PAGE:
One answer -- I have a Master's in Elementary Education and taught both kindergarten and 2nd grade for several years ... I am trained in the developmental stages of children unlike most parents ... so while that does not make me an expert, it also does not qualify a "if you don't have kids,you can't talk about ..." stuff either ...

SmileSmile

AaA
www.backpackernation.com

check out the pics from 67 countries and please give me some of your widsom on my blog:)

Allen Ambrosino

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  • Added on: March 27th, 2006
You see, the part that gets me as well is that a parent can think they take care of the educational needs of three children, all in different grades, while on the road ... in real school, you need three different teachers to do this and they need six-to-seven hours a day, five days a week dedicated to the task ...

I would not go into a doctor's office and presume I knew how to take care of a person's injury (because I had gone to the doctor as a patient in the past),but it does seem (in my experience as a teacher) that most parents think they can teach (even though most have no training past the point that they used to be students)...

Gotcha. I disagree, but I understand completely. It is a common affliction of parents I have experienced many times before when they would tell me how to do my job properly!!!

AaA
www.backpackernation.com

check out the pics from 67 countries and please give me some of your widsom on my blog:)

rmeg

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  • Added on: March 27th, 2006
My dear AA, I already knew that you didn't have kids because I have visited your website (and noted how you drank your way around Ireland...Wink) I was just trying to get a rise out of you.

I'm sure you are a great teacher and I take your point about how world travel may not mean as much to small children. I do wonder sometimes if I need my head examined, bringing my lively (i.e.wild) children on such a trip.

However, for me and my children, this is a once-off opportunity that we won't have at any other time and we are taking our chances. The teachers in my children's school are very excited about it all and have been very supportive so far. My 10 year old is looking forward to keeping her own on-the-road blog and she will have her own digital camera while travelling. All of us have looked at websites, watched videos and looked at books together. Plus they will only be away from class for about 2 months, once Halloween and Christmas breaks are factored into the time. Plus, you shouldn't presume that we - the parents - don't have our own educational qualifications.

As a parent, I fully empathise with the other posters above about spending quality time with their children and what better quality time could you have than travelling the world together. If you read the Fleming family website, you may understand what this means. I have never come across a child who would rather spend more time with their classmates than their parents.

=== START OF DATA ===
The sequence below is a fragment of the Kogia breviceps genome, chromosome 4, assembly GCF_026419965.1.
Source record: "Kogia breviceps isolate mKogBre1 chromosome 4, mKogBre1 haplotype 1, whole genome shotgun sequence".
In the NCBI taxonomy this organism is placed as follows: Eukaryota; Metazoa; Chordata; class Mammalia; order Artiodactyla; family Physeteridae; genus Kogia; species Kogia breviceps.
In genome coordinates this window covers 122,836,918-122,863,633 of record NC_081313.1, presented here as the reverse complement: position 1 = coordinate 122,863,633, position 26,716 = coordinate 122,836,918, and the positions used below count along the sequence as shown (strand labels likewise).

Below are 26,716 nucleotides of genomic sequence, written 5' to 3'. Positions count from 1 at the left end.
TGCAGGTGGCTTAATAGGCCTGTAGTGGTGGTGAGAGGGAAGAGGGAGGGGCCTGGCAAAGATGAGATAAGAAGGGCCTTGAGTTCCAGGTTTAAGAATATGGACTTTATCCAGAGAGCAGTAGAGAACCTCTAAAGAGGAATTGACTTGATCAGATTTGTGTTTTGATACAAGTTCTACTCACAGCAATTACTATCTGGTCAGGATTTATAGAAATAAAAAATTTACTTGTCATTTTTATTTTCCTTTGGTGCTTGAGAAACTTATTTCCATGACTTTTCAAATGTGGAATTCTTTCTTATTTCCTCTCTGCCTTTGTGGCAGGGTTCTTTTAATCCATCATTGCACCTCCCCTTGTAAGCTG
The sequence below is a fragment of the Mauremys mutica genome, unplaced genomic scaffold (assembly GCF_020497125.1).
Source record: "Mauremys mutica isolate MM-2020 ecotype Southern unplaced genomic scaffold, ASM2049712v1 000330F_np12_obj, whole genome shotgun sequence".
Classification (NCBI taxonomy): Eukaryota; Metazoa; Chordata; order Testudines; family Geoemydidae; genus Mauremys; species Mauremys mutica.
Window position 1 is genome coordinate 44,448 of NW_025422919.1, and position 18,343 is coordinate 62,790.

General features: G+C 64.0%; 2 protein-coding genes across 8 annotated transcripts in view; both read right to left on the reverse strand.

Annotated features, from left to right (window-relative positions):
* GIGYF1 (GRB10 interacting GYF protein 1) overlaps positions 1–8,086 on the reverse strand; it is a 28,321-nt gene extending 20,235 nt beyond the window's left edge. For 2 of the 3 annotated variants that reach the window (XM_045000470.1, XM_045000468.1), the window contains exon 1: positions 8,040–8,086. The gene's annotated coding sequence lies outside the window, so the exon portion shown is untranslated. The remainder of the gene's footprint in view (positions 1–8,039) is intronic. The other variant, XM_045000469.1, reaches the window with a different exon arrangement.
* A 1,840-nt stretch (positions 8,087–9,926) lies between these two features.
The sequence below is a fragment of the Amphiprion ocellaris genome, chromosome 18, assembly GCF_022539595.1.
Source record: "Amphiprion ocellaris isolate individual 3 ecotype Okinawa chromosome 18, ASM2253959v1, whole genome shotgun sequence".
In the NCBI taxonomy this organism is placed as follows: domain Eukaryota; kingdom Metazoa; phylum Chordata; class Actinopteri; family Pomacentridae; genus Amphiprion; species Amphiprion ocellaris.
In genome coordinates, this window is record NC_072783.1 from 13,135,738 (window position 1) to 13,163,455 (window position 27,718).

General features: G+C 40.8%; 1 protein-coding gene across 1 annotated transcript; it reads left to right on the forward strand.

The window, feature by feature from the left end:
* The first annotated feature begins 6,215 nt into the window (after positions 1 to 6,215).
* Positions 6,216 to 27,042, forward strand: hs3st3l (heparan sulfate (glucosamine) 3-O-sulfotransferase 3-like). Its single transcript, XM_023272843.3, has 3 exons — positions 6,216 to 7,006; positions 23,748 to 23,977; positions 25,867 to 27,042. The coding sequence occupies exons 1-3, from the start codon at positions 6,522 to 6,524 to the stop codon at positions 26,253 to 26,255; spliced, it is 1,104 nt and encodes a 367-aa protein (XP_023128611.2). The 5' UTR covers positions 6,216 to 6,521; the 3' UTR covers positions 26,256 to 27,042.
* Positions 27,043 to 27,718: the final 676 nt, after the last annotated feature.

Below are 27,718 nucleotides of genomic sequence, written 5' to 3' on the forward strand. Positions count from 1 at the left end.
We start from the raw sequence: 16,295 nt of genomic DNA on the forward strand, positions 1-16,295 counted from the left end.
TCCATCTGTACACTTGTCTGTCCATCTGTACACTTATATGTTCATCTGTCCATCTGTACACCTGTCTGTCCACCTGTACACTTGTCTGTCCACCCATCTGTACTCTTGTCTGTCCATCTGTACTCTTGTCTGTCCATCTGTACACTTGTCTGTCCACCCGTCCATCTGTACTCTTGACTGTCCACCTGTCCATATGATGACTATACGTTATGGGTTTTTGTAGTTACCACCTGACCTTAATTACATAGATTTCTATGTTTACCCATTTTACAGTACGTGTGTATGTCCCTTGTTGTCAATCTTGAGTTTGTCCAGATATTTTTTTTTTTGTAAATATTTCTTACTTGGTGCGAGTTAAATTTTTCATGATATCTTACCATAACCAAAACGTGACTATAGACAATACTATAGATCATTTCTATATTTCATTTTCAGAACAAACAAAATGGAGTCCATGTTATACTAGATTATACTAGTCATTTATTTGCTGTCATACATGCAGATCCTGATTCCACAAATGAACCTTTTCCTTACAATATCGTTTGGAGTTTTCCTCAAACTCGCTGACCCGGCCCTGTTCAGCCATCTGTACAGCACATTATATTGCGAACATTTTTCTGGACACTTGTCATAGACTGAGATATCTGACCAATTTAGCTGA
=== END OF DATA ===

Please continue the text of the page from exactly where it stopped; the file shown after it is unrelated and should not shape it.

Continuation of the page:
Allen Ambrosino

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  • Added on: March 27th, 2006
I hear you ... it is a cool experience once you get down to it and I wish you guys the best in every respect ... I think perhaps it was the lack of respect the teaching profession receives here in the states that has sent me to law school, which I will be graduating next month ... anyway, a bit of a sore subject, but not sore enough to get in the way of my love and respect for travel ...

More power to y'allSmileSmile The children will definitely have a lot of stories to tell, not only when they return, but forevermore ...

AaA
www.backpackernation.com

check out the pics from 67 countries and please give me some of your widsom on my blog:)

jv

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  • Added on: March 27th, 2006
quote:
… instead of … essentially being treated as an extra set of luggage when their parents have a travel agenda to satisfy …


LOL, I can tell by this quote alone that you don’t have kids.

The OP asked for “advice from anybody who has traveled for such an extended time with little kids.” This apparently doesn’t include you. Any particular reason you feel compelled to chime in with judgmental, negative, and disparaging remarks about a lifestyle decision that doesn’t concern you?

If you’re implying that kids who miss school to travel lose out on opportunities to become sociable and learn to relate to others, then I presume your parents dragged you on quite a few trips when you were young.

To the OP and others who are traveling with kids – good for you! I don’t have specific advice, as my own experience is limited (my son is still young, and our limited experiences are a bit different from what everyone else where will be doing). But so far, so good. It’s a different kind of traveling, of course. No “drinking your way across Ireland,” to be sure. But it’s fun in its own way. The big test will come this summer – six weeks in Europe.

Allen Ambrosino

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  • Added on: March 27th, 2006
quote:
Any particular reason you feel compelled to chime in with judgmental, negative, and disparaging remarks about a lifestyle decision that doesn’t concern you?